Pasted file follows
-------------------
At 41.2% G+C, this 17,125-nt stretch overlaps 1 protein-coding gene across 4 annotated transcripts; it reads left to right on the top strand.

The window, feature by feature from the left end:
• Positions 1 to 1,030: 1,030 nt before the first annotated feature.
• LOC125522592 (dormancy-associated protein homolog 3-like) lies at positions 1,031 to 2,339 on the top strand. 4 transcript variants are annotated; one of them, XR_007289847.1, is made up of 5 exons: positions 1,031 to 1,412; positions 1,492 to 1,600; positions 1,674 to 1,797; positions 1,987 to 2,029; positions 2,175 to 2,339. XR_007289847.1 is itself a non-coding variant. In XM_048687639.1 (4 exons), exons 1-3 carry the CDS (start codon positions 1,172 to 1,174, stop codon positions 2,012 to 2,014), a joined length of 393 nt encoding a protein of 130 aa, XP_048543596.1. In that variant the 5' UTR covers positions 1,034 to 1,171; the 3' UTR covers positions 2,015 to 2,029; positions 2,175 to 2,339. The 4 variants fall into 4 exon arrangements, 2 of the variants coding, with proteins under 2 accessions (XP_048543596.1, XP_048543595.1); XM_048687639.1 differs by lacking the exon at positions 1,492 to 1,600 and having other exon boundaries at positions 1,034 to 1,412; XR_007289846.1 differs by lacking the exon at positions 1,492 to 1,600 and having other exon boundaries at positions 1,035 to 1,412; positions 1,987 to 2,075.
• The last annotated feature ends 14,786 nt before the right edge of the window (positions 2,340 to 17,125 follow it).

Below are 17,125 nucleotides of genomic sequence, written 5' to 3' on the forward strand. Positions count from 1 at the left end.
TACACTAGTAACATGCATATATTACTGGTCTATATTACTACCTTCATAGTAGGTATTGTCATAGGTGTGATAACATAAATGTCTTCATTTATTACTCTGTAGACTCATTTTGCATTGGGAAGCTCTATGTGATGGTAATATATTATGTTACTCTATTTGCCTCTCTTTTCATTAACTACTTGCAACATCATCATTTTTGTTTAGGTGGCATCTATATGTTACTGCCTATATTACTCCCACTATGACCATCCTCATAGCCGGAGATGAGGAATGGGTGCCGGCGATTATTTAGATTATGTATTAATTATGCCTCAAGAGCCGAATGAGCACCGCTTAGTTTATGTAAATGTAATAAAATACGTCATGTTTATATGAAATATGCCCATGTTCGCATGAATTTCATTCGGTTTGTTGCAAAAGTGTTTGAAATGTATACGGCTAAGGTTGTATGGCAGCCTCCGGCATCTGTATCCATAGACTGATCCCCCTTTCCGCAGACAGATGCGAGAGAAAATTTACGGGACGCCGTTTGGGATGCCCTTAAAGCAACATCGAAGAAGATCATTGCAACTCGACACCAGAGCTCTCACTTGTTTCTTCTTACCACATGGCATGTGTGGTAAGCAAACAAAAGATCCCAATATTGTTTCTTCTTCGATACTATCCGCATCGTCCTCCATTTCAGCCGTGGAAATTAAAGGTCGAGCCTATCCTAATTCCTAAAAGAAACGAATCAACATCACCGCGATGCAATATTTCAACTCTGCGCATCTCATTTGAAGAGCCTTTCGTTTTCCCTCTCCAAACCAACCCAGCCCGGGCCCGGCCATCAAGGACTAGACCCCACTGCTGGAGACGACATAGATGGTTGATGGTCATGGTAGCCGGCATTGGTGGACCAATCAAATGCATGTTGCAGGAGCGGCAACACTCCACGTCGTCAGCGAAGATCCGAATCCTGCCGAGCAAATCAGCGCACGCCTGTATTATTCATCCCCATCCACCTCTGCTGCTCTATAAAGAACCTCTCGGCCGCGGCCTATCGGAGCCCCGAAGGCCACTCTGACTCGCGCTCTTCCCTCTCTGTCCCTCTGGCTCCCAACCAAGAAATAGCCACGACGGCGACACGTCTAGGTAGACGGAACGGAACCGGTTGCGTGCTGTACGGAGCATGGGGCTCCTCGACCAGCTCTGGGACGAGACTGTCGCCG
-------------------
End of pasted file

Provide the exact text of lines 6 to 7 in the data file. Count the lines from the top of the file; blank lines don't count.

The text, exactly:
Below are 17,125 nucleotides of genomic sequence, written 5' to 3' on the forward strand. Positions count from 1 at the left end.
TACACTAGTAACATGCATATATTACTGGTCTATATTACTACCTTCATAGTAGGTATTGTCATAGGTGTGATAACATAAATGTCTTCATTTATTACTCTGTAGACTCATTTTGCATTGGGAAGCTCTATGTGATGGTAATATATTATGTTACTCTATTTGCCTCTCTTTTCATTAACTACTTGCAACATCATCATTTTTGTTTAGGTGGCATCTATATGTTACTGCCTATATTACTCCCACTATGACCATCCTCATAGCCGGAGATGAGGAATGGGTGCCGGCGATTATTTAGATTATGTATTAATTATGCCTCAAGAGCCGAATGAGCACCGCTTAGTTTATGTAAATGTAATAAAATACGTCATGTTTATATGAAATATGCCCATGTTCGCATGAATTTCATTCGGTTTGTTGCAAAAGTGTTTGAAATGTATACGGCTAAGGTTGTATGGCAGCCTCCGGCATCTGTATCCATAGACTGATCCCCCTTTCCGCAGACAGATGCGAGAGAAAATTTACGGGACGCCGTTTGGGATGCCCTTAAAGCAACATCGAAGAAGATCATTGCAACTCGACACCAGAGCTCTCACTTGTTTCTTCTTACCACATGGCATGTGTGGTAAGCAAACAAAAGATCCCAATATTGTTTCTTCTTCGATACTATCCGCATCGTCCTCCATTTCAGCCGTGGAAATTAAAGGTCGAGCCTATCCTAATTCCTAAAAGAAACGAATCAACATCACCGCGATGCAATATTTCAACTCTGCGCATCTCATTTGAAGAGCCTTTCGTTTTCCCTCTCCAAACCAACCCAGCCCGGGCCCGGCCATCAAGGACTAGACCCCACTGCTGGAGACGACATAGATGGTTGATGGTCATGGTAGCCGGCATTGGTGGACCAATCAAATGCATGTTGCAGGAGCGGCAACACTCCACGTCGTCAGCGAAGATCCGAATCCTGCCGAGCAAATCAGCGCACGCCTGTATTATTCATCCCCATCCACCTCTGCTGCTCTATAAAGAACCTCTCGGCCGCGGCCTATCGGAGCCCCGAAGGCCACTCTGACTCGCGCTCTTCCCTCTCTGTCCCTCTGGCTCCCAACCAAGAAATAGCCACGACGGCGACACGTCTAGGTAGACGGAACGGAACCGGTTGCGTGCTGTACGGAGCATGGGGCTCCTCGACCAGCTCTGGGACGAGACTGTCGCCG